Boris Johnson has told Sports Direct boss Mike Ashley to “expect the consequences” if he does not obey the rules over his employees during the coronavirus crisis.
Employees had been ordered to continue turning up to work at his Frasers Group stores, which are closed to the public, during the pandemic.
Amid much public confusion, the Government has said employees can continue working in non-essential industries if social distancing can be safely practised.
But Mr Ashley has provoked a series of controversies after initially planning to open his stores despite them being included in the ban and hiking prices of sports equipment by more than 50%.
Frasers Group also told staff at Sports Direct and Evans Stores to “please continue to head into work as we have been instructed last night”, according to internal communications seen by the PA news agency.
Labour MP Chi Onwurah asked Mr Johnson during Prime Minister’s Questions what he made of the discovery that Mr Ashley was not doing “the right thing”.
The PM replied: “The instruction to the gentleman in question and indeed every business is to follow what the Government has said, to obey the rules or to expect the consequences.
“That is the best way to look after not just their employees but their businesses as well.”
Downing Street later said shops that breach lockdown measures could face unlimited fines.
Sports Direct also told staff, in a document seen by PA, details of home fitness lines being hiked during the lockdown.
In a separate exchange, Mr Johnson suggested laws could be introduced to tackle profiteering when asked whether he would criticise “the disgusting scourge of black market profiteering”.
The PM responded: “Yes indeed, and I think that profiteering is something that we should be looking at from a legislative point of view in this House as has happened before in this country.”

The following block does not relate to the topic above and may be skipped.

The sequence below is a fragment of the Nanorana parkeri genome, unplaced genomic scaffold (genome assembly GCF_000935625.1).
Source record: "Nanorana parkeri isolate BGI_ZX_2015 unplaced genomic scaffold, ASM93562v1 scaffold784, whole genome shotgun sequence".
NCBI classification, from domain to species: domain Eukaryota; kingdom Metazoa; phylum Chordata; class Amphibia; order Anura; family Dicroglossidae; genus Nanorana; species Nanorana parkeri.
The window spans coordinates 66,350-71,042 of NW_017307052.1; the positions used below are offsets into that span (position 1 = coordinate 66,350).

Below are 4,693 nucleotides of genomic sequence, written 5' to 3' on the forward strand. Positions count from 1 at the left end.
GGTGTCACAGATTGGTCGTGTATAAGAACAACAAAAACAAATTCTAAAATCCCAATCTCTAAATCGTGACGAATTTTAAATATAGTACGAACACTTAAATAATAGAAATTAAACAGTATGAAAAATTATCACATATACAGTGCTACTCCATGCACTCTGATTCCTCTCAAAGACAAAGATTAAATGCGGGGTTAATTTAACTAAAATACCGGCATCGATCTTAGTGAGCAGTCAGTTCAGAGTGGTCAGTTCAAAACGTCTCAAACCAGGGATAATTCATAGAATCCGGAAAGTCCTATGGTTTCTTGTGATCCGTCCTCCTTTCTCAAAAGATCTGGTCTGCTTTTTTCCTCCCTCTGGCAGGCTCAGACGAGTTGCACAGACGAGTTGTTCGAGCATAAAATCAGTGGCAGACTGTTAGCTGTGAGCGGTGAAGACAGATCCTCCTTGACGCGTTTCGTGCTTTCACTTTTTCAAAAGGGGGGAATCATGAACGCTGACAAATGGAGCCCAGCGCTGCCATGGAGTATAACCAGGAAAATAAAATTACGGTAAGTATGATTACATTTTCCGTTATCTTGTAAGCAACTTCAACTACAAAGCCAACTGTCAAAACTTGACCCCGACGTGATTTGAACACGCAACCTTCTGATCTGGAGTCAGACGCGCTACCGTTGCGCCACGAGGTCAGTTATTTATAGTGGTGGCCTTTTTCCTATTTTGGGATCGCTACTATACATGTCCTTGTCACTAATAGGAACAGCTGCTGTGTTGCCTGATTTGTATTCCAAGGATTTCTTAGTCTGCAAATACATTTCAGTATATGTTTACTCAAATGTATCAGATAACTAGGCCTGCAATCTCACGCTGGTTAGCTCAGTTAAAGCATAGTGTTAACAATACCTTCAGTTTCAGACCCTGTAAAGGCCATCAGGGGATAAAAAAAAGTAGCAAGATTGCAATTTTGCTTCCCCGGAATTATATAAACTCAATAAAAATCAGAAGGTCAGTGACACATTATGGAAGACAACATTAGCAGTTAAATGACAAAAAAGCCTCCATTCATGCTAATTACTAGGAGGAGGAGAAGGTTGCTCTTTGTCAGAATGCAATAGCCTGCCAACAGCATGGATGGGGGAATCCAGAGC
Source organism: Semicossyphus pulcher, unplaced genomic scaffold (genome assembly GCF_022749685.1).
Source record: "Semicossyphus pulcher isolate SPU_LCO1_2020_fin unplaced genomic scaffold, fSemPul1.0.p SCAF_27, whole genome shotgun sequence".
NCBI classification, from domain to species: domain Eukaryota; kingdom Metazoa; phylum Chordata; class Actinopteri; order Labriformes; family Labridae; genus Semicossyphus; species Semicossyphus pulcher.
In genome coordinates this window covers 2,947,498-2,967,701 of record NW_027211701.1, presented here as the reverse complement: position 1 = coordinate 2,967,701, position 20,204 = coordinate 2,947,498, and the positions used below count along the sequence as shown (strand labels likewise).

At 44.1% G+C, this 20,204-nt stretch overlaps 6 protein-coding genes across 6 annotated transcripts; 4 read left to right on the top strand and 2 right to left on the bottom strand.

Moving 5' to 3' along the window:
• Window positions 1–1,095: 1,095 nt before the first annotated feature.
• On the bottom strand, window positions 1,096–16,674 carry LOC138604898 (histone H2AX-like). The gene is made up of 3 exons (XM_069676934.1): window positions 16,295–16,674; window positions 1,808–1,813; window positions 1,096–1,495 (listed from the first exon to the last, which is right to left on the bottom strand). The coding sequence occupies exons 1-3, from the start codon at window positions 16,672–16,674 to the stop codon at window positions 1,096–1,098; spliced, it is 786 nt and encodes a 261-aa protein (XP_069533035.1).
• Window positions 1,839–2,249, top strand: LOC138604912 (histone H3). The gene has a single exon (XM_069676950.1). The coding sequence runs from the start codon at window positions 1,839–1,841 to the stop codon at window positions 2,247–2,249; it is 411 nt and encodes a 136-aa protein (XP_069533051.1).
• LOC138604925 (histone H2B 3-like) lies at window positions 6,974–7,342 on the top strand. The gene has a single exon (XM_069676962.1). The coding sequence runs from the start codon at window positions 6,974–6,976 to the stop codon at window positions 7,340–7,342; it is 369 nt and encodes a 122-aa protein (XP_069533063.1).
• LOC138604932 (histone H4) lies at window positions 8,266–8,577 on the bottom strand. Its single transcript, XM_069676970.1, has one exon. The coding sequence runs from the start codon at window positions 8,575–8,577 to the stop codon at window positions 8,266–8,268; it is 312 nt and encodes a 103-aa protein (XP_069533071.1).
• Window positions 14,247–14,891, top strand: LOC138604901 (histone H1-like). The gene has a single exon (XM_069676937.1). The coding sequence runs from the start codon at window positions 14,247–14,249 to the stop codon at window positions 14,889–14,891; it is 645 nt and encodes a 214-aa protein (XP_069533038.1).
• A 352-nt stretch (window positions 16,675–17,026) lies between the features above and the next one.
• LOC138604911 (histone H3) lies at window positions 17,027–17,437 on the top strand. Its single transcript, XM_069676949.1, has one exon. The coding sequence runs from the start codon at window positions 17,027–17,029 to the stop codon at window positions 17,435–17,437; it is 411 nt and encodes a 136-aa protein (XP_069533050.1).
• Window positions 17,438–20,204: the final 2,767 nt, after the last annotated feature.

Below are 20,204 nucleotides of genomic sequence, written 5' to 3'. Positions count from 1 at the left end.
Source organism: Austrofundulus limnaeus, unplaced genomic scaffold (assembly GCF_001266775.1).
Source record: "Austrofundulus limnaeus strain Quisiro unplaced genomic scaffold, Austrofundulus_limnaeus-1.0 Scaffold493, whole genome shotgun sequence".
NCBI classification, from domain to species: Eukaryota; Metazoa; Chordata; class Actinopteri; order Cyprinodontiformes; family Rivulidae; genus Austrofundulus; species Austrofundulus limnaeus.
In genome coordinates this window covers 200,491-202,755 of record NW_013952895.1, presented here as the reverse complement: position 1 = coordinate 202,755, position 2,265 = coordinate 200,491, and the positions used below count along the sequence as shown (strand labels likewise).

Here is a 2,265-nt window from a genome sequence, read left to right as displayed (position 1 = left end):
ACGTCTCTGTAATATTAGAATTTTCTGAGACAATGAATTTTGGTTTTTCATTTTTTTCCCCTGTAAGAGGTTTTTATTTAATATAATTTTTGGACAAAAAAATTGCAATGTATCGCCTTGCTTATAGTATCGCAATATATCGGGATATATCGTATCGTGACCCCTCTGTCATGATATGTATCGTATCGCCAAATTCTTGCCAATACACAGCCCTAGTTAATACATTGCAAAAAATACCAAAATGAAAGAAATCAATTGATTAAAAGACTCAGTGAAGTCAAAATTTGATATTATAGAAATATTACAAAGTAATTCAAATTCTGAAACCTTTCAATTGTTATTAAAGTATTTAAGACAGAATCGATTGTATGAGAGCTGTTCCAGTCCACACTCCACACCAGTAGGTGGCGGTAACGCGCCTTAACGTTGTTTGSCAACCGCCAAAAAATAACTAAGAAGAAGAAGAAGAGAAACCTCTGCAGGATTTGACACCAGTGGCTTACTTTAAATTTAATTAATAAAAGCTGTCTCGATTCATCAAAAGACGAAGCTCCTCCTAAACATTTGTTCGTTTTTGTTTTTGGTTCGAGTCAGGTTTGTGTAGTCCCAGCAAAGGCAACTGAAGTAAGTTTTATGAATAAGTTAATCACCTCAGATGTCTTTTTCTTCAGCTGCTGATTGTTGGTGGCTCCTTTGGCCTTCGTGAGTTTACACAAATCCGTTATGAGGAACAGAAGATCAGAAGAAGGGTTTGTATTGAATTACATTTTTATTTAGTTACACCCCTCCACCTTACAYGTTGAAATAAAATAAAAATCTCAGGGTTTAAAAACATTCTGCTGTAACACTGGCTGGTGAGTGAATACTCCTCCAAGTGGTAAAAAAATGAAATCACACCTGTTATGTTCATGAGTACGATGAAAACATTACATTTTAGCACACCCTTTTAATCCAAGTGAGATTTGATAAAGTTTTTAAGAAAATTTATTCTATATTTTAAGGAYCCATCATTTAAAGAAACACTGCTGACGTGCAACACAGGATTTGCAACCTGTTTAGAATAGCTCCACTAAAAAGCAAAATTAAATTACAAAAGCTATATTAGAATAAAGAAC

Labour leader Jeremy Corbyn later told MPs that coronavirus “can only be solved by people working together, and not against each other”.
“The corporations and giant multinationals which wield so much power in our economy, appear to have the ears of prime ministers and presidents worldwide, will always put private profit ahead of public good.
“Just look at the actions of Tim Martin, the chair of Wetherspoons telling his staff, who are paid very little while he has raked in millions, go and work in Tesco, instead of standing by them in their hour of need.
“Look at the attempts of Mike Ashley to keep his shops open, putting his staff at risk,” he said.
The PM’s official spokesman warned that the competition watchdog, the Competition and Markets Authority, is ready to act if businesses “seek to exploit consumers during the outbreak”.
“The Prime Minister is clear that we don’t want to see profiteering of any kind and traders must stop any excessive price increases,” the spokesman said.
Meanwhile, Business Select Committee chairwoman Rachel Reeves has written to Mr Ashley and Mr Martin calling on them to set out how they are supporting their workers.